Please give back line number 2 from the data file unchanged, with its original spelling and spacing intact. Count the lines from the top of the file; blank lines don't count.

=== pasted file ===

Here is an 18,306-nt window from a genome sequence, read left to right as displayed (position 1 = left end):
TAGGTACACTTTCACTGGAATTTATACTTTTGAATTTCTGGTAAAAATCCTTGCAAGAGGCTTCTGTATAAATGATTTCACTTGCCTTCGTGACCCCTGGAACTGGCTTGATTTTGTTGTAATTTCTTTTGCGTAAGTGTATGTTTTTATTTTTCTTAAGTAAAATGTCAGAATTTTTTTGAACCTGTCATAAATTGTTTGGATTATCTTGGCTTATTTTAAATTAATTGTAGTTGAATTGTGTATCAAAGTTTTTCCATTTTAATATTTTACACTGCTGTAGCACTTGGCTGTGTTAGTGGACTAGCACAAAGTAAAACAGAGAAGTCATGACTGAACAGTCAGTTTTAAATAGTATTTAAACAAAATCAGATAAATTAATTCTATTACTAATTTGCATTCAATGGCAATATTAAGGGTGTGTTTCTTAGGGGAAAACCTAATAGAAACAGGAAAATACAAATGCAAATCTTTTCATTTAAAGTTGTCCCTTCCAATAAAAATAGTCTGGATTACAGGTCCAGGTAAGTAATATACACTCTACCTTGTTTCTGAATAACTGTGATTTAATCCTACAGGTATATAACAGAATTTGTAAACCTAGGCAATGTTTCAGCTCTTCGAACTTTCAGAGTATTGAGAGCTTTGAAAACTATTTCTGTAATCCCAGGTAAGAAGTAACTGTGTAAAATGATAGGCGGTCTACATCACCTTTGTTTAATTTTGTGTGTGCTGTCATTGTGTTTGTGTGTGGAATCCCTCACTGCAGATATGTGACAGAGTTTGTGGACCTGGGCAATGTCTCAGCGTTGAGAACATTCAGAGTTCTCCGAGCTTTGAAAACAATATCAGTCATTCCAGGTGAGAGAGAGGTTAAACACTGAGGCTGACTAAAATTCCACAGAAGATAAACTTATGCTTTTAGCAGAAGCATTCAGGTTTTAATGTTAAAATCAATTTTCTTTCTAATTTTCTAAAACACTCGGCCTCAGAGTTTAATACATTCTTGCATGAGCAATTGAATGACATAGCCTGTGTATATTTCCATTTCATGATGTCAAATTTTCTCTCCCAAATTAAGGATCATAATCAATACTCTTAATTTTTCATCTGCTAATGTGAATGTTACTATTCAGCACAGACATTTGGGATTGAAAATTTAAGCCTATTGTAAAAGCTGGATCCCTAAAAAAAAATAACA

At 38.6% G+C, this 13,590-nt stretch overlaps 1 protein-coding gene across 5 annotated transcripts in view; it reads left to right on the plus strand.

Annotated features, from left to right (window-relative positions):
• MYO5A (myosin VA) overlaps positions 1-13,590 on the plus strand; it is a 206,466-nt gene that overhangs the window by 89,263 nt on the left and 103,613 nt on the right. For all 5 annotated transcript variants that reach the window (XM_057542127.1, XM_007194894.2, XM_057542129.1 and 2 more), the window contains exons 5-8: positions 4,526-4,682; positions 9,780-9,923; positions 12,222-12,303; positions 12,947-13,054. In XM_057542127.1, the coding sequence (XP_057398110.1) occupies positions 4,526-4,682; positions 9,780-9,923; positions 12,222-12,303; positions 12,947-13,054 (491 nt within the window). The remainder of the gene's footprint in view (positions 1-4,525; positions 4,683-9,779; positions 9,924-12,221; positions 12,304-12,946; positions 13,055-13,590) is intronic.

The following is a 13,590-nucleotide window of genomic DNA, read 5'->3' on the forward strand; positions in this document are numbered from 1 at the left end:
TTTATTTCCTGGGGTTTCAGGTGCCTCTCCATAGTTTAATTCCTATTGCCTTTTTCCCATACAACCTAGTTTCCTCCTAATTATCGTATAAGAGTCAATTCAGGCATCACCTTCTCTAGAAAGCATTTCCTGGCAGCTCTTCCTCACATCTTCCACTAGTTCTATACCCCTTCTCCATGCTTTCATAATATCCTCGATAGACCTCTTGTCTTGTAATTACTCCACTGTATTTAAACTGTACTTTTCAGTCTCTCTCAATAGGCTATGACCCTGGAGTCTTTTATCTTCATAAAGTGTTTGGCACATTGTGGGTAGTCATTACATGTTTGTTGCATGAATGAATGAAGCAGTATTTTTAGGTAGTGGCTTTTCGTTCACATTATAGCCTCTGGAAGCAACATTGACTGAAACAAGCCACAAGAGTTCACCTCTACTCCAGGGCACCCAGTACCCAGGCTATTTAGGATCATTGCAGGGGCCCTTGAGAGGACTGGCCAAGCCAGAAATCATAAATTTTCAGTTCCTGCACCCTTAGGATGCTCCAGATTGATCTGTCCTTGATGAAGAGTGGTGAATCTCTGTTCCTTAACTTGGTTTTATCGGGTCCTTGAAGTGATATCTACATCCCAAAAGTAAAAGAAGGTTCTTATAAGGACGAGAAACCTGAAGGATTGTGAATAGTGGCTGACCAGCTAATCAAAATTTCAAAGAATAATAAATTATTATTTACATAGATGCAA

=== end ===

TAGGTACACTTTCACTGGAATTTATACTTTTGAATTTCTGGTAAAAATCCTTGCAAGAGGCTTCTGTATAAATGATTTCACTTGCCTTCGTGACCCCTGGAACTGGCTTGATTTTGTTGTAATTTCTTTTGCGTAAGTGTATGTTTTTATTTTTCTTAAGTAAAATGTCAGAATTTTTTTGAACCTGTCATAAATTGTTTGGATTATCTTGGCTTATTTTAAATTAATTGTAGTTGAATTGTGTATCAAAGTTTTTCCATTTTAATATTTTACACTGCTGTAGCACTTGGCTGTGTTAGTGGACTAGCACAAAGTAAAACAGAGAAGTCATGACTGAACAGTCAGTTTTAAATAGTATTTAAACAAAATCAGATAAATTAATTCTATTACTAATTTGCATTCAATGGCAATATTAAGGGTGTGTTTCTTAGGGGAAAACCTAATAGAAACAGGAAAATACAAATGCAAATCTTTTCATTTAAAGTTGTCCCTTCCAATAAAAATAGTCTGGATTACAGGTCCAGGTAAGTAATATACACTCTACCTTGTTTCTGAATAACTGTGATTTAATCCTACAGGTATATAACAGAATTTGTAAACCTAGGCAATGTTTCAGCTCTTCGAACTTTCAGAGTATTGAGAGCTTTGAAAACTATTTCTGTAATCCCAGGTAAGAAGTAACTGTGTAAAATGATAGGCGGTCTACATCACCTTTGTTTAATTTTGTGTGTGCTGTCATTGTGTTTGTGTGTGGAATCCCTCACTGCAGATATGTGACAGAGTTTGTGGACCTGGGCAATGTCTCAGCGTTGAGAACATTCAGAGTTCTCCGAGCTTTGAAAACAATATCAGTCATTCCAGGTGAGAGAGAGGTTAAACACTGAGGCTGACTAAAATTCCACAGAAGATAAACTTATGCTTTTAGCAGAAGCATTCAGGTTTTAATGTTAAAATCAATTTTCTTTCTAATTTTCTAAAACACTCGGCCTCAGAGTTTAATACATTCTTGCATGAGCAATTGAATGACATAGCCTGTGTATATTTCCATTTCATGATGTCAAATTTTCTCTCCCAAATTAAGGATCATAATCAATACTCTTAATTTTTCATCTGCTAATGTGAATGTTACTATTCAGCACAGACATTTGGGATTGAAAATTTAAGCCTATTGTAAAAGCTGGATCCCTAAAAAAAAATAACA